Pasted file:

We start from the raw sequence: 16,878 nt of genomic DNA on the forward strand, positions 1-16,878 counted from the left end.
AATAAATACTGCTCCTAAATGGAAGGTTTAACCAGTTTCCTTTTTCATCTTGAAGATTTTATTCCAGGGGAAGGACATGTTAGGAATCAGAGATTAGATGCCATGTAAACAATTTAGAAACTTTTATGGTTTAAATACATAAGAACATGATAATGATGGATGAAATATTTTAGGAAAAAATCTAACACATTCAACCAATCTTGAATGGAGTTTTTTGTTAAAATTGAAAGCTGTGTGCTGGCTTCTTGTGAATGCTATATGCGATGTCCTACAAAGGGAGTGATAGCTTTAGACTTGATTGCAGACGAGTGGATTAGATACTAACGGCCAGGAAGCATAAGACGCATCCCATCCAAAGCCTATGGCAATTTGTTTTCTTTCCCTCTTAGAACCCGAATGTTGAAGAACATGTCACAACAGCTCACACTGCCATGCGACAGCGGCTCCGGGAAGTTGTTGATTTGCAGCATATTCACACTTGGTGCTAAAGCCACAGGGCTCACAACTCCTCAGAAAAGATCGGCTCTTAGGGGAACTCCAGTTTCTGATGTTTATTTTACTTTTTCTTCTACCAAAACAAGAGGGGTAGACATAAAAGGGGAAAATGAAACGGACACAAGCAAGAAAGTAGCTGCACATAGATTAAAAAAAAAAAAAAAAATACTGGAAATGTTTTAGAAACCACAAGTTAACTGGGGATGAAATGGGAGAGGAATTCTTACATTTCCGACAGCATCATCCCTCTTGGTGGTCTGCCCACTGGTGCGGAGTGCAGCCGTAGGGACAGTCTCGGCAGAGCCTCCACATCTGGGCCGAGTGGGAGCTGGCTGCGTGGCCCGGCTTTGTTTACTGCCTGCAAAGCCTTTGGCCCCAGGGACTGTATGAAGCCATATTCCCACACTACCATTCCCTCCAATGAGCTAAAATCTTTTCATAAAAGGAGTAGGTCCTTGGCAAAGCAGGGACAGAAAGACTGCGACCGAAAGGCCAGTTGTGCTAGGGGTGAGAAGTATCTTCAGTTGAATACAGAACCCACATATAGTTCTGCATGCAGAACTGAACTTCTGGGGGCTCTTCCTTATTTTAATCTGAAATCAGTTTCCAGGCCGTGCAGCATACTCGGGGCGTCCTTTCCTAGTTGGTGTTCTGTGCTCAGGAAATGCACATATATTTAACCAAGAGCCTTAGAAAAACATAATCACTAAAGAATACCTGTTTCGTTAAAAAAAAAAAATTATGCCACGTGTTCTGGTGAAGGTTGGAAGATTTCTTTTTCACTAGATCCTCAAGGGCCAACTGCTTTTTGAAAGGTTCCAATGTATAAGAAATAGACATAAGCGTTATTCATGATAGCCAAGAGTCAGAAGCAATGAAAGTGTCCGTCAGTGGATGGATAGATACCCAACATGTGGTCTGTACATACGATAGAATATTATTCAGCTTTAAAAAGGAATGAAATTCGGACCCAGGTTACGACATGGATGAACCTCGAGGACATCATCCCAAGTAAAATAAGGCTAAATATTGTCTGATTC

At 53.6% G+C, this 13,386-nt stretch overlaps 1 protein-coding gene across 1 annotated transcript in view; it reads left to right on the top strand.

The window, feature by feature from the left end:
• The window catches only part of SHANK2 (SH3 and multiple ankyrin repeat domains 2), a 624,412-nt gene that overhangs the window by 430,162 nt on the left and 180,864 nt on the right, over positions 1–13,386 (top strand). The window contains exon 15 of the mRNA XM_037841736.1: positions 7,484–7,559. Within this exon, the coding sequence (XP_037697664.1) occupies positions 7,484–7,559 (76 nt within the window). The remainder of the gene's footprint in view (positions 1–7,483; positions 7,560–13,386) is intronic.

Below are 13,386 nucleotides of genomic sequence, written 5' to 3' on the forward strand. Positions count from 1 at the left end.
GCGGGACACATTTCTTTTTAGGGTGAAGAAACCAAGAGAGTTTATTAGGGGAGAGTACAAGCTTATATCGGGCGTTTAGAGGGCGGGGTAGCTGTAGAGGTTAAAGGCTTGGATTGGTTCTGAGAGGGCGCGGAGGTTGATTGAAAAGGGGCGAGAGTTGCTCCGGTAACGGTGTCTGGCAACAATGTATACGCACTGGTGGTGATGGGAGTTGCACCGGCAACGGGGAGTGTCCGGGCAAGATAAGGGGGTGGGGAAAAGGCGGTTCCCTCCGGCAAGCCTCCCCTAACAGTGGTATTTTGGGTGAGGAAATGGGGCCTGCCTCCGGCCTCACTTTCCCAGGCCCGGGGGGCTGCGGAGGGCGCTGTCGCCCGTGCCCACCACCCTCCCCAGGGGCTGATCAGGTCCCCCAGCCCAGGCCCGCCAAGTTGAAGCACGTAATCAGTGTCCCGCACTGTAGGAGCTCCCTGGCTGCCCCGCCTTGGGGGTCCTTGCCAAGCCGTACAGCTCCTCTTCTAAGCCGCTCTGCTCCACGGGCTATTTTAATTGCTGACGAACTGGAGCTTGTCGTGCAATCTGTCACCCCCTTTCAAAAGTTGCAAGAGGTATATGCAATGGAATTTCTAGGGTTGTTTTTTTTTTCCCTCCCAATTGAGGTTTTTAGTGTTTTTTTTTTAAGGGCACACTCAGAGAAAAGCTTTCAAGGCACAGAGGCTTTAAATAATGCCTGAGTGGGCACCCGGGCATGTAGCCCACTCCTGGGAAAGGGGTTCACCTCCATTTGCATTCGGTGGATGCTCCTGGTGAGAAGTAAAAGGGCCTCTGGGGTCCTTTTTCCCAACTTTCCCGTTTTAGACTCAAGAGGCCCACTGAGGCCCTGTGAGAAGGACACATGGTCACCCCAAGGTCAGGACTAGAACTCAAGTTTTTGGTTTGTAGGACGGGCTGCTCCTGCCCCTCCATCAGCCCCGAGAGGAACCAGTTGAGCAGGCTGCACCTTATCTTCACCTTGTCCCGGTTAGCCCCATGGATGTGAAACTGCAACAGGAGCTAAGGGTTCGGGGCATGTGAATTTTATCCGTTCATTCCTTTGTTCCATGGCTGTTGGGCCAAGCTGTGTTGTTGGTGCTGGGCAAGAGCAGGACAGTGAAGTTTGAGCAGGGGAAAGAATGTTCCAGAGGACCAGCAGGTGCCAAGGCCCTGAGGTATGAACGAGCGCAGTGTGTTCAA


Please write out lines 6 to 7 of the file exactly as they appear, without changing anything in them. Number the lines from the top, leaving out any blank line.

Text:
Below are 13,386 nucleotides of genomic sequence, written 5' to 3' on the forward strand. Positions count from 1 at the left end.
GCGGGACACATTTCTTTTTAGGGTGAAGAAACCAAGAGAGTTTATTAGGGGAGAGTACAAGCTTATATCGGGCGTTTAGAGGGCGGGGTAGCTGTAGAGGTTAAAGGCTTGGATTGGTTCTGAGAGGGCGCGGAGGTTGATTGAAAAGGGGCGAGAGTTGCTCCGGTAACGGTGTCTGGCAACAATGTATACGCACTGGTGGTGATGGGAGTTGCACCGGCAACGGGGAGTGTCCGGGCAAGATAAGGGGGTGGGGAAAAGGCGGTTCCCTCCGGCAAGCCTCCCCTAACAGTGGTATTTTGGGTGAGGAAATGGGGCCTGCCTCCGGCCTCACTTTCCCAGGCCCGGGGGGCTGCGGAGGGCGCTGTCGCCCGTGCCCACCACCCTCCCCAGGGGCTGATCAGGTCCCCCAGCCCAGGCCCGCCAAGTTGAAGCACGTAATCAGTGTCCCGCACTGTAGGAGCTCCCTGGCTGCCCCGCCTTGGGGGTCCTTGCCAAGCCGTACAGCTCCTCTTCTAAGCCGCTCTGCTCCACGGGCTATTTTAATTGCTGACGAACTGGAGCTTGTCGTGCAATCTGTCACCCCCTTTCAAAAGTTGCAAGAGGTATATGCAATGGAATTTCTAGGGTTGTTTTTTTTTTCCCTCCCAATTGAGGTTTTTAGTGTTTTTTTTTTAAGGGCACACTCAGAGAAAAGCTTTCAAGGCACAGAGGCTTTAAATAATGCCTGAGTGGGCACCCGGGCATGTAGCCCACTCCTGGGAAAGGGGTTCACCTCCATTTGCATTCGGTGGATGCTCCTGGTGAGAAGTAAAAGGGCCTCTGGGGTCCTTTTTCCCAACTTTCCCGTTTTAGACTCAAGAGGCCCACTGAGGCCCTGTGAGAAGGACACATGGTCACCCCAAGGTCAGGACTAGAACTCAAGTTTTTGGTTTGTAGGACGGGCTGCTCCTGCCCCTCCATCAGCCCCGAGAGGAACCAGTTGAGCAGGCTGCACCTTATCTTCACCTTGTCCCGGTTAGCCCCATGGATGTGAAACTGCAACAGGAGCTAAGGGTTCGGGGCATGTGAATTTTATCCGTTCATTCCTTTGTTCCATGGCTGTTGGGCCAAGCTGTGTTGTTGGTGCTGGGCAAGAGCAGGACAGTGAAGTTTGAGCAGGGGAAAGAATGTTCCAGAGGACCAGCAGGTGCCAAGGCCCTGAGGTATGAACGAGCGCAGTGTGTTCAA